Winter Recreation on Victorian Mackinac Island

Winter Recreation on Victorian Mackinac Island

Most stores have closed, many hotels and cottages have been boarded up, and we have had the first snow of the season on Mackinac Island.  Winter on Victorian Mackinac Island was much like it is today – boats stopped running, winter provisions were stocked, and the smaller island population could be cut off the from mainland often. While ice breakers, the internet and planes keep present-day Mackinac Island more connected than ever before, what did island residents do in the past in the wintertime? (more…)

The Somewhere in Time Gazebo

The Somewhere in Time Gazebo

The gazebo decorated for a wedding around 2012.

Nestled along Anne’s Tablet Trail, you’ll find the Somewhere in Time Gazebo tucked away over-looking Haldimand Bay, Round Island, and Downtown Mackinac Island. Though the gazebo is stashed away in a secluded part of Mackinac Island, visitors from around the world stop to take in the beauty every day. Some come to witness a part of Hollywood history, others find the view inspiring, and many find it to be a romantic and picturesque wedding venue. (more…)

A Golf Legend Comes to Mackinac Island

A Golf Legend Comes to Mackinac Island

Wawashkamo Register dated June 29, 1919. Walter Hagen outlined in red box.

Wawashkamo Register dated June 29, 1919. Walter Hagen outlined in red box.

Wawashkamo Golf Club’s board of directors recently donated the club’s early Visitor’s Registers to Mackinac State Historic Parks. These leather-bound books, dating from 1900 and filled with the names and dates of golfers, provide a delightful glimpse into the history of the course and early 20th century Mackinac Island. Thumbing through the first volume, we were thrilled to discover that Walter Hagen, one of the game’s most successful and popular golfers in the first half of the 20th century, played the island course in the summer of 1919. (more…)

Ste. Anne de Michilimackinac

Ste. Anne de Michilimackinac

A recent wedding at the church.

A recent wedding at the church.

After the question is popped, the real fun begins- planning the wedding. One of the most exciting and challenging tasks is finding the perfect location for the memorable day. Outdoor or indoor venue? Intimate or spacious? In a busy city or tucked away on a quiet beach? The options are endless. Mackinac State Historic Parks offers ten historic wedding venues on Mackinac Island and in Mackinaw City. One of our truly unique historic wedding venues is the Ste. Anne de Michilimackinac church. Located in Colonial Michilimakinac, this reconstruction was built on the original location of the 18th-century church. (more…)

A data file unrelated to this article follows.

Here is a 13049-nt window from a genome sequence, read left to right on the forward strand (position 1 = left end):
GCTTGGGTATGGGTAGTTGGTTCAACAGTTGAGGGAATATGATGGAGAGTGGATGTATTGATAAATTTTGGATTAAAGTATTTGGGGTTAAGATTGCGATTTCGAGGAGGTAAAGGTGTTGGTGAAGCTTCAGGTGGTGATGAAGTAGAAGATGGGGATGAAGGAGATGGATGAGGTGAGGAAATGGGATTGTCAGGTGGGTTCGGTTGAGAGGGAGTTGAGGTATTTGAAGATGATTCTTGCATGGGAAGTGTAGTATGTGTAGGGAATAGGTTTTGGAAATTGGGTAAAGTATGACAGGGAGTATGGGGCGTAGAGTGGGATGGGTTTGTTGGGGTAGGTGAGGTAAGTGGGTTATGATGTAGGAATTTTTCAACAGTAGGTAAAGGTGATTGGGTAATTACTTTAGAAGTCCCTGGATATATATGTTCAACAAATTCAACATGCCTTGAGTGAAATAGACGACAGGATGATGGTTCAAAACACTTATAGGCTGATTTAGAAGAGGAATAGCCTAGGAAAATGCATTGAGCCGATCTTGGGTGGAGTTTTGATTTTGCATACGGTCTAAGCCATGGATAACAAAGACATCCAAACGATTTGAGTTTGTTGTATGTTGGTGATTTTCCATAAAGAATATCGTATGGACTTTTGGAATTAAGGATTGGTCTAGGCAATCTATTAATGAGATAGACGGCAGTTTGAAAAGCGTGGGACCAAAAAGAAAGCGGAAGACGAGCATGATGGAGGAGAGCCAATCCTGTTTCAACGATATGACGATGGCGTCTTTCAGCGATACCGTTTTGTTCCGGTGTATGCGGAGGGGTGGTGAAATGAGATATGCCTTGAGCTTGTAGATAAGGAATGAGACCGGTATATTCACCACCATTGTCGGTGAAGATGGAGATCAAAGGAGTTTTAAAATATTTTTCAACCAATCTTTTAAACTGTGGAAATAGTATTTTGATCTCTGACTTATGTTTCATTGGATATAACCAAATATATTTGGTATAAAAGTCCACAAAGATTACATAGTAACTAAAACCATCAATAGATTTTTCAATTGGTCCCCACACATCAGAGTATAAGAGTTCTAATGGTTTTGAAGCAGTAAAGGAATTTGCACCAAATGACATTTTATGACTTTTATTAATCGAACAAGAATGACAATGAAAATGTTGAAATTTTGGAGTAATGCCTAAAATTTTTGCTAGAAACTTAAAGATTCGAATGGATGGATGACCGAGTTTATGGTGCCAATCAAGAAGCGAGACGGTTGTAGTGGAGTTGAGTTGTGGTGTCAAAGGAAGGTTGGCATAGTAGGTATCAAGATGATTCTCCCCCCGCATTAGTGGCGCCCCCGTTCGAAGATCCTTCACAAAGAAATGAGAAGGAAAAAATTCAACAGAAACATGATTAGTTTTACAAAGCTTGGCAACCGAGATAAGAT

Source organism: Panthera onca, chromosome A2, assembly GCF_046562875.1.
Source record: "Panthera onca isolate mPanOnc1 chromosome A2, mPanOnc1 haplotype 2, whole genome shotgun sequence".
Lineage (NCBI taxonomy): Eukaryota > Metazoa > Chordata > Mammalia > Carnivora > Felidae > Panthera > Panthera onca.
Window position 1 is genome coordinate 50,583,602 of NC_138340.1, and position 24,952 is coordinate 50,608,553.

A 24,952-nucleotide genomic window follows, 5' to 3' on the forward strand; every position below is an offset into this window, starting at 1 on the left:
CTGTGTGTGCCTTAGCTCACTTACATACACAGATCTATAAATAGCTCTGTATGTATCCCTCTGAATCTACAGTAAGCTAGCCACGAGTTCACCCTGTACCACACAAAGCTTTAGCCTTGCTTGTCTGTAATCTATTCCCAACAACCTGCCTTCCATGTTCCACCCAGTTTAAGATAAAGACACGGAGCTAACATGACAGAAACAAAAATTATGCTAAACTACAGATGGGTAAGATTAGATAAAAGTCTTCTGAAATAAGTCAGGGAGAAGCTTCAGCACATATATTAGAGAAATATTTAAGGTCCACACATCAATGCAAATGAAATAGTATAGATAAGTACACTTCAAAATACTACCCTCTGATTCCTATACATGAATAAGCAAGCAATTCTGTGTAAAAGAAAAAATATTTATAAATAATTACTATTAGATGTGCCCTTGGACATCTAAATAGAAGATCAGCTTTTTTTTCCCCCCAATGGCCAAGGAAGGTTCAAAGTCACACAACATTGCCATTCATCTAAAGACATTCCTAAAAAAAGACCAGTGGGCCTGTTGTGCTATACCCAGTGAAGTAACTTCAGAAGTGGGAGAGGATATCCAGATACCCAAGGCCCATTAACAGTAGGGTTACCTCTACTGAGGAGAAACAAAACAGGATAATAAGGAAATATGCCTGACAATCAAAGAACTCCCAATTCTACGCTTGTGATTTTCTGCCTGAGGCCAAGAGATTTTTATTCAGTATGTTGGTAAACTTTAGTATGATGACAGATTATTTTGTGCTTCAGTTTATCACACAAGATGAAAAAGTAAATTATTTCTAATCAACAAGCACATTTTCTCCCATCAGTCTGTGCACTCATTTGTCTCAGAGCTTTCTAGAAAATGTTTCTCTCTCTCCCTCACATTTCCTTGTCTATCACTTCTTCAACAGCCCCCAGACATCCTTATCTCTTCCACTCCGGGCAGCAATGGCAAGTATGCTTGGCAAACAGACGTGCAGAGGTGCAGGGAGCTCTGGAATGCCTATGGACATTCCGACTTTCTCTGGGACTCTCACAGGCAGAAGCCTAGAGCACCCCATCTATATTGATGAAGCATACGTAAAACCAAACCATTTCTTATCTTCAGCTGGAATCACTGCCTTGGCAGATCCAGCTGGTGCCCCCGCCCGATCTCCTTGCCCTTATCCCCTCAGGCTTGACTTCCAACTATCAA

Outside the Walls: The “Subarbs” of Michilimackinac

Outside the Walls: The “Subarbs” of Michilimackinac

In the 18th century, the summer population of Michilimackinac could swell into the thousands as voyageurs, clerks, merchants, and other French-Canadian, British, and Native American participants in the fur trade descended on the post for the annual trading season. Given the relatively small size of the town inside the fort’s walls, where did all of these people live? By the 1760s, a growing collection of homes sprang up east of the fort, creating the suburbs of Michilimackinac.  (more…)

Fort Fright

Fort Fright

The autumn air is crisp and cool as you pass down the trail of lantern lights, the skeleton soldiers are waiting to welcome you to Colonial Michilimackinac. It’s time for Fort Fright.

A Werewolf watches as unsuspecting visitors enter Fort Fright.

This haven for lutins, werewolves and other bad-tempered creatures, the fort provides a fun, fall atmosphere for the entire family with it’s fair-share of scary experiences and historical background. (more…)

Obscure Places on Mackinac Island

Obscure Places on Mackinac Island

Every year, thousands of people come to Mackinac Island and visit such well-known places as Arch Rock, British Landing, Sugar Loaf, and Fort Mackinac. But have you ever visited Desha Mound, Langlade Craig, Echo Grotto, or Raymbault Height? These are just a few of the 212 named “places of interest” on the island listed by the Michigan Historical Commission in a 1916 travel bulletin. (more…)

Captain George Etherington: Michilimackinac’s Unfortunate Commander

Captain George Etherington: Michilimackinac’s Unfortunate Commander

Many visitors to the Straits of Mackinac are aware of the events of June 2, 1763, when a group of 400 Ojibwa men captured the British fort of Michilimackinac through a skillful surprise attack. The Ojibwa attack, which initially took the form of a seemingly-innocent game of baggatiway in honor of King George III’s birthday, ended in just minutes, with 15 soldiers dead and commanding officer Captain George Etherington held prisoner. The loss of Michilimackinac was undoubtedly the low point of Etherington’s life, but this resourceful officer ultimately enjoyed a long career in the British military. (more…)

Mackinac’s Contribution to Fashion? Hats!

Mackinac’s Contribution to Fashion? Hats!

Nearly all European and American men wore felt hats in the 18th century. Hats came in numerous shapes and sizes, as seen in this 1747 engraving by famed illustrator William Hogarth.

Nearly all European and American men wore felt hats in the 18th century. Hats came in numerous shapes and sizes, as seen in this 1747 engraving by famed illustrator William Hogarth.

For over 200 years, Michilimackinac, and later Mackinac Island, were centers of the Great Lakes fur trade. Every summer, merchants based at Michilimackinac or on the island shipped tons of furs to factories on the Atlantic coast or in Europe. Trapped by indigenous people around the Great Lakes, otter, muskrat, mink, rabbit, fox, and especially beaver pelts were highly prized in the garment and fashion industry. These furs were used to trim collars and cuffs, line capes and muffs, and, most importantly, to make felt hats. (more…)